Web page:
Reenactors travel hours to re-live bits of the past.
By Emily Bohatch
to Meigs County for the Morgan’s Raid Reenactment, says Constance White, a Morgan’s Raid
Reenactment Committee member and Vinton County resident. In total, the mid-September event attracted about 100 cavalry men and their horses, two mounted artillery groups and about 150 infantrymen from across the United States, White says.
troops only passed through most southern Ohio counties, the men spent nearly three days in Meigs County, says David Mowery, the chair of the Buffington Island Battlefield PreservationFoundation and author of two books on the raid.
“In several years of reenacting, this is the first time it’s been offered up, so I says, ‘I can’t miss it,’” Lafy says. “This is a one-of-a-kind reenactment. That was my motivation.”Lafy has traveled throughout the country during the last 20 years reliving history as a Civil War reenactor. For him, the experience is quite personal.
oldest surviving courthouse. His well-tailored jacket is an exact recreation — Grant can show you photographic proof — of the jacket of a general and future president who shares his last name: Ulysses S. Grant. A real Civil War staff officer sword hangs from his hip, a dressed-down version of one of General Grant’s presentation swords. Though Grant can’t remember where orhow he obtained the sword, he’s worn it during many of his 25 years of reenacting.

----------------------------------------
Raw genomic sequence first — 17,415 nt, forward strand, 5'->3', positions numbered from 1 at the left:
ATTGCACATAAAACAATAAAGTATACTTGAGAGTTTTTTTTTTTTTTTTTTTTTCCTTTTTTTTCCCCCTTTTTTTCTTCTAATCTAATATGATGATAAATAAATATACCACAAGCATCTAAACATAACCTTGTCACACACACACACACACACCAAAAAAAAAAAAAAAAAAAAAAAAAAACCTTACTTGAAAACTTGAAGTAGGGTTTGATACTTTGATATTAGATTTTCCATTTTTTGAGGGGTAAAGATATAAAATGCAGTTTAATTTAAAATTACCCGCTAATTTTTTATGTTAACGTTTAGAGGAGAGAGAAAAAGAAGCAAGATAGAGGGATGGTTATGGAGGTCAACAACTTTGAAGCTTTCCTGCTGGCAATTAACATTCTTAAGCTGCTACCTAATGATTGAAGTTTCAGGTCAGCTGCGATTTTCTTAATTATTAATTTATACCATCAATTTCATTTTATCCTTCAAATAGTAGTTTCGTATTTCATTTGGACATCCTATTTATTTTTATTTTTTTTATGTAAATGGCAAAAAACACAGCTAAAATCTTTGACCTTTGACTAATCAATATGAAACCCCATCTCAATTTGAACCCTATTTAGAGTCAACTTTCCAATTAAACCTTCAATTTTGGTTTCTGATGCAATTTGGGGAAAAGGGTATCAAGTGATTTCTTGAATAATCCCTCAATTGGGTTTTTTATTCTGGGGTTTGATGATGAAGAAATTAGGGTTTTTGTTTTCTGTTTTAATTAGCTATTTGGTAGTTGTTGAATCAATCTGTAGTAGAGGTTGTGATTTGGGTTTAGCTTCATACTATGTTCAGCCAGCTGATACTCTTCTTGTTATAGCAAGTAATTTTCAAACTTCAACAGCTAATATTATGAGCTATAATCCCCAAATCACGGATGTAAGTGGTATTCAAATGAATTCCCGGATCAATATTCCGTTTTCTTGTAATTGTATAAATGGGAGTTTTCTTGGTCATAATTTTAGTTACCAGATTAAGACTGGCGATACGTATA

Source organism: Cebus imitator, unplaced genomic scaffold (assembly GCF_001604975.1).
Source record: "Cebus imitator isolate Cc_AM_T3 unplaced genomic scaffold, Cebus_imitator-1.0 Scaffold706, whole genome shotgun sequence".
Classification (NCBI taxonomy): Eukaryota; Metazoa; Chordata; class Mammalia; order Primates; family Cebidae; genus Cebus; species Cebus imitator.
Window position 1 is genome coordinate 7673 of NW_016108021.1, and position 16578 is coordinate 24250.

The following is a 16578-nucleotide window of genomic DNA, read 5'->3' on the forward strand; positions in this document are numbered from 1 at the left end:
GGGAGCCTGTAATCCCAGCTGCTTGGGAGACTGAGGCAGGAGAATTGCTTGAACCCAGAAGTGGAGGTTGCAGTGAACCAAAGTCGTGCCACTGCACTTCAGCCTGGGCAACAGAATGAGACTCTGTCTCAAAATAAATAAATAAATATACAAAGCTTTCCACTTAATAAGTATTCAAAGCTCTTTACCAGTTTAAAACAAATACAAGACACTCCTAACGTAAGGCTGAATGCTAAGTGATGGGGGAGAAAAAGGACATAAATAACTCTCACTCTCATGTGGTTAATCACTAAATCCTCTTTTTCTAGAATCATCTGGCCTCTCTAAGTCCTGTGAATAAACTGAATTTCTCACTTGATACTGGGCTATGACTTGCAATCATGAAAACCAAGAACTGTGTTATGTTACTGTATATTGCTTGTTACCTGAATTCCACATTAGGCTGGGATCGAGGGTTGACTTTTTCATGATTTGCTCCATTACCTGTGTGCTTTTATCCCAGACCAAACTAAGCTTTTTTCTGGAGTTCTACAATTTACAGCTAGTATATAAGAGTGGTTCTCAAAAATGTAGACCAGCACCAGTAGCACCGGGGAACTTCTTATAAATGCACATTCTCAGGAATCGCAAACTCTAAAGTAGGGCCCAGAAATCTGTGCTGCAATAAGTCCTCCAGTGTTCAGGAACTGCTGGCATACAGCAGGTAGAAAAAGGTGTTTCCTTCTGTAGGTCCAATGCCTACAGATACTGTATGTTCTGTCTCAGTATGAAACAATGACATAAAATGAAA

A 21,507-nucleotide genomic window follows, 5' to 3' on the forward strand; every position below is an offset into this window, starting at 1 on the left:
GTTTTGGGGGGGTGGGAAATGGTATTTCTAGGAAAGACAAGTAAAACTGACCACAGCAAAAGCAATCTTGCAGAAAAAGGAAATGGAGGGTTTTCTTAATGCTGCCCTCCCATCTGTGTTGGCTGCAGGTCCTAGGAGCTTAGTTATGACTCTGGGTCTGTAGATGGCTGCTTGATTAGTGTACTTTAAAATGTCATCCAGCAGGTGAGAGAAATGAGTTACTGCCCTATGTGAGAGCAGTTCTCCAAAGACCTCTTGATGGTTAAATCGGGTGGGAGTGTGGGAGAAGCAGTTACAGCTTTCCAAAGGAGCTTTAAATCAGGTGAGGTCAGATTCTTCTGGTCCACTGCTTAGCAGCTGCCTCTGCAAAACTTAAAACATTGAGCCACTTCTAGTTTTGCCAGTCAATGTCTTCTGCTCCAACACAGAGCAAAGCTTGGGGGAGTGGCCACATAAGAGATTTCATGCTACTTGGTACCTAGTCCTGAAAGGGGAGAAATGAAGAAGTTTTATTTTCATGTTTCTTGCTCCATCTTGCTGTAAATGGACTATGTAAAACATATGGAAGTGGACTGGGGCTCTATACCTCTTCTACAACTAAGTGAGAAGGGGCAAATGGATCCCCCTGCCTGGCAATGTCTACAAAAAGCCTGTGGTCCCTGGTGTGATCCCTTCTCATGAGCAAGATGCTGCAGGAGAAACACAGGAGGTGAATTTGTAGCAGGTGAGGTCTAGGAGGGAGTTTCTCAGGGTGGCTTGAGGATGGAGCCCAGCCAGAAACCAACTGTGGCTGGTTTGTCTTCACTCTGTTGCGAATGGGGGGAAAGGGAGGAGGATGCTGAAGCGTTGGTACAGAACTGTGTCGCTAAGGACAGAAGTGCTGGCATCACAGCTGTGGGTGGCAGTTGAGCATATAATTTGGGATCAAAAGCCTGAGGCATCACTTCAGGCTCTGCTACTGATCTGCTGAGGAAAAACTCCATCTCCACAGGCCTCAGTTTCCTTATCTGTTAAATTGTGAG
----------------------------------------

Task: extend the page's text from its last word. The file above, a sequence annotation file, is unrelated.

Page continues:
Civil War history, although he can list in detail the weapons used in the war and whip up from scratch some solid nineteenth century recipes. But he maintains that everything he knows he learned from six years of reenacting. Now, he feels so comfortable talking about the era he speaks — in uniform, of course — at schools in his area.
says Civil War history offers interesting contradictions, depending on where you hear it and who tells it. Many people believe it was a war about slavery, he says, but he believes that’s only part of the story.